It has been an interesting week for the September contract. The week’s 96-cent trading range was captured in Tuesday’s wild session, which included a new contract high of $17 and a low trade of $16.04. From a chart perspective, Tuesday’s trading range gave the impression of a market top.
However, the September contract has managed to negate this idea with a higher close both Wednesday and Thursday. In Thursday’s Export Sales reporting, long-grain rough rice sales reached an 8-week high last week of 32,656 tons. Nearly all of that was a single sale to Mexico.
Of interest, the $17 mark is the highest trade for the September contract since October 2011.
Fundamentally, the new crop contracts are supported by the slow planting progress in the Midsouth. As of April 17, Arkansas was just 9% planted compared to the 5-year average of 34%. Mississippi was 11% planted and Missouri was 1% planted.
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Normally, the two states would have 20 to 30% planted at this point. Little, if any, field work occurred this week. More rain chances are in the outlook for Sunday and Monday. A huge question mark hangs over Midsouth rice acres, especially when looking at all angles: the planting delays, diesel futures trading near $4, soybeans above $15. You have to be an optimist and consider the potential the rice market holds.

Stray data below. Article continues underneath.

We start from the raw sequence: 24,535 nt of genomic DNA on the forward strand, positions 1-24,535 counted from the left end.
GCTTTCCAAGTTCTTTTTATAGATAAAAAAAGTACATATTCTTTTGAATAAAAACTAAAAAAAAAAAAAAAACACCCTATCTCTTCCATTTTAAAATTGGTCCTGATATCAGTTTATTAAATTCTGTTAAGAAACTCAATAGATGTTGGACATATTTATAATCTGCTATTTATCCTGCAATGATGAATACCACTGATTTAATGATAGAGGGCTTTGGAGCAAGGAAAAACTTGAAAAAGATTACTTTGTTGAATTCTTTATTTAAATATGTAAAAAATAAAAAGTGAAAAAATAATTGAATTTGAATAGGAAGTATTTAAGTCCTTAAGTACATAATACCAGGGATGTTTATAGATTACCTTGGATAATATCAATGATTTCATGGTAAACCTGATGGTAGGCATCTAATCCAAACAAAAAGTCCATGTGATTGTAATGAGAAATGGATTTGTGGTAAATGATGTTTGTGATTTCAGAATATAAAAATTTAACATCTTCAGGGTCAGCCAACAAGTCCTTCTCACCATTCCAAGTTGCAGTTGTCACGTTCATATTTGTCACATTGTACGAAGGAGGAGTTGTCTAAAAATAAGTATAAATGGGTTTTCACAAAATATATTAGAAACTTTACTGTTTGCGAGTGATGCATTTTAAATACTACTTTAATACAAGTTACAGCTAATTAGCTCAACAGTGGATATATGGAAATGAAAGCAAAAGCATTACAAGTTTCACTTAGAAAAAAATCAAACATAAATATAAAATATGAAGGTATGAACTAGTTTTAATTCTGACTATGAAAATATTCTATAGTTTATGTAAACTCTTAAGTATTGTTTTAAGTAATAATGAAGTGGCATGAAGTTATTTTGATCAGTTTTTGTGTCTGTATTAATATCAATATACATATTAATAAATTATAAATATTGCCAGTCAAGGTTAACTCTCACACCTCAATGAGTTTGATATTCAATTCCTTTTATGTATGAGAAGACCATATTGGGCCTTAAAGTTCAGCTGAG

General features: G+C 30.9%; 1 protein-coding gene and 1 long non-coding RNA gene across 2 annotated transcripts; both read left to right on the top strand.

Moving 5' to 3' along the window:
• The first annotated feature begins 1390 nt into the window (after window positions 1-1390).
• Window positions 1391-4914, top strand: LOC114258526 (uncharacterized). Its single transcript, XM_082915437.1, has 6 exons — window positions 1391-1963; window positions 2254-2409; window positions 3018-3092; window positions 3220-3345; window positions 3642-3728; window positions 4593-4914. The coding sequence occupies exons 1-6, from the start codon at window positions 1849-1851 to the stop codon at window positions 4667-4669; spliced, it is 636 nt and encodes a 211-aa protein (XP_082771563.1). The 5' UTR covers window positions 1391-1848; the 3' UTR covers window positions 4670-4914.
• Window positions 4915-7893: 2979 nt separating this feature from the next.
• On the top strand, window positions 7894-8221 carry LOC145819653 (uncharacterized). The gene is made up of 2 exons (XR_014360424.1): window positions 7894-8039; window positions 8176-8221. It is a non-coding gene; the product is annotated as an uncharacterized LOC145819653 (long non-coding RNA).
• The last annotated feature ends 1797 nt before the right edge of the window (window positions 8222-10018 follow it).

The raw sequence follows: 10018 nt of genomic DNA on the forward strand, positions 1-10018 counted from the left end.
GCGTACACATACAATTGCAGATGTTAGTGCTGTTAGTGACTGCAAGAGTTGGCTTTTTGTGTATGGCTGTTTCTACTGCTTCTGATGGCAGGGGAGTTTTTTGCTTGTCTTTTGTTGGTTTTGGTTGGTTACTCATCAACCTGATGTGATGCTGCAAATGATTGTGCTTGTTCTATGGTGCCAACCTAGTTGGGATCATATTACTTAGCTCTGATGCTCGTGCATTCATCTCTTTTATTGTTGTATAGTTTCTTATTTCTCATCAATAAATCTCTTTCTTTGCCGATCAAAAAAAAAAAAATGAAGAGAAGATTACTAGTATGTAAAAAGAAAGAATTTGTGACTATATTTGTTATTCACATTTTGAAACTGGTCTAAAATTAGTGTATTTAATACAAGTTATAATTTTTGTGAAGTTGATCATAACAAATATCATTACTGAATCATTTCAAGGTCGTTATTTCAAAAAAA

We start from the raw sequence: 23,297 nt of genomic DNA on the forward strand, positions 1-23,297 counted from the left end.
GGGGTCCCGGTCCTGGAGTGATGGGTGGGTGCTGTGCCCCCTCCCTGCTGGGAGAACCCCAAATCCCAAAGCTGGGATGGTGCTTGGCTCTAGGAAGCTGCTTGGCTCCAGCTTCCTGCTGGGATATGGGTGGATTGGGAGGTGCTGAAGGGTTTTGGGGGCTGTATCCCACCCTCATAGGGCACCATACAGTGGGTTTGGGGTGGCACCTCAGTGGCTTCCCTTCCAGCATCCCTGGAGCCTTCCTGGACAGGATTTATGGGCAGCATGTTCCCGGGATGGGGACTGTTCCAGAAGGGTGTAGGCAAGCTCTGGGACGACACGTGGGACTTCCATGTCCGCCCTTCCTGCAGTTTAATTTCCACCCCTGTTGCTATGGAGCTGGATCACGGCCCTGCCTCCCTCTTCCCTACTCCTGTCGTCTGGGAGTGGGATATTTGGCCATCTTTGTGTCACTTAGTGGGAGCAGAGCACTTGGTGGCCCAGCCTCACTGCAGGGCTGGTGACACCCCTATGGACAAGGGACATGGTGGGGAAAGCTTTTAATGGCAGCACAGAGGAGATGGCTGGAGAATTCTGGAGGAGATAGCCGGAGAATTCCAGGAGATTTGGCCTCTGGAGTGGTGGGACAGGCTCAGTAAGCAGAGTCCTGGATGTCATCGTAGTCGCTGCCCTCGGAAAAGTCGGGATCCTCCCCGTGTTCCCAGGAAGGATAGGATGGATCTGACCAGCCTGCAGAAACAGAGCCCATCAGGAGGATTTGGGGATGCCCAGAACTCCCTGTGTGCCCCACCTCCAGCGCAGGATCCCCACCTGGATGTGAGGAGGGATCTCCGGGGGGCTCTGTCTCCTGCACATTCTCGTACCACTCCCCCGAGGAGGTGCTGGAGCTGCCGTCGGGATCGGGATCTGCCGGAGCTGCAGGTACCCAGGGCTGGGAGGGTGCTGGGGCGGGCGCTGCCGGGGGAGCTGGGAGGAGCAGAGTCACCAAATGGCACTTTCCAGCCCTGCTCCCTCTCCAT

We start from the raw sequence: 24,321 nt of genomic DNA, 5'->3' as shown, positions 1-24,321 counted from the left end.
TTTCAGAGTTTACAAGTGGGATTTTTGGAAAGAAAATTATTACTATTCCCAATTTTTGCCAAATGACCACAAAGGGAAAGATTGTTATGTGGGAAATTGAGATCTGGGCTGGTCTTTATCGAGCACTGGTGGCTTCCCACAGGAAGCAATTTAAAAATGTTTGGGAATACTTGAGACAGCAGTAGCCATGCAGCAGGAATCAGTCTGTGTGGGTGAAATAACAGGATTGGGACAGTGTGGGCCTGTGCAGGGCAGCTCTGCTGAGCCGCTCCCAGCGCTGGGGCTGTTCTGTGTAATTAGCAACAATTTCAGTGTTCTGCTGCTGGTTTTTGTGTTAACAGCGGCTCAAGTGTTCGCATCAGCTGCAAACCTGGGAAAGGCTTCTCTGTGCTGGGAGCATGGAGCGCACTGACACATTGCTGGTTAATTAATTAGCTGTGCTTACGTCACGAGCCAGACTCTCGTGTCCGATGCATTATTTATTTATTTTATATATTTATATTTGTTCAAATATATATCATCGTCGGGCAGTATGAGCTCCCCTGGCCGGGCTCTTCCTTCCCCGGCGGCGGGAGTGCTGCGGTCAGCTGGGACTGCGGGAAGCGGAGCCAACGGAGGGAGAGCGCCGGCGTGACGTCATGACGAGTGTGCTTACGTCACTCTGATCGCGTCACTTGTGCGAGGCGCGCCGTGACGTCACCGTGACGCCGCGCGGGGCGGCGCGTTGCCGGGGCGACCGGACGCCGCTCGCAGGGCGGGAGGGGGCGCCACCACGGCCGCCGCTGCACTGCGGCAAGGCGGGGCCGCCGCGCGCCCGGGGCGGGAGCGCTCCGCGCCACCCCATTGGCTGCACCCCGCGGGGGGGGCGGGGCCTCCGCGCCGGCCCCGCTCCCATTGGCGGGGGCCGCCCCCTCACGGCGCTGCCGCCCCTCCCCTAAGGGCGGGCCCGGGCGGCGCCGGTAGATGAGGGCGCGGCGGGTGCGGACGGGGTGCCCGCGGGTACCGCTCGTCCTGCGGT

Over the last three weeks, New Orleans (NOLA) barge prices for urea have been trending lower. The nitrogen market is trying to determine if this late surge in corn prices will buy back some acres. The weather is interfering though as the key “I” states had zero corn planted as of Monday.
Following the March 31 planting intentions, new crop corn has rallied over 90 cents. FYI. Most of Arkansas reaches the corn prevent plant date on Monday, April 25.
Sources: Argus, Fertecon CRU, ICIS, Green Markets, Mosaic.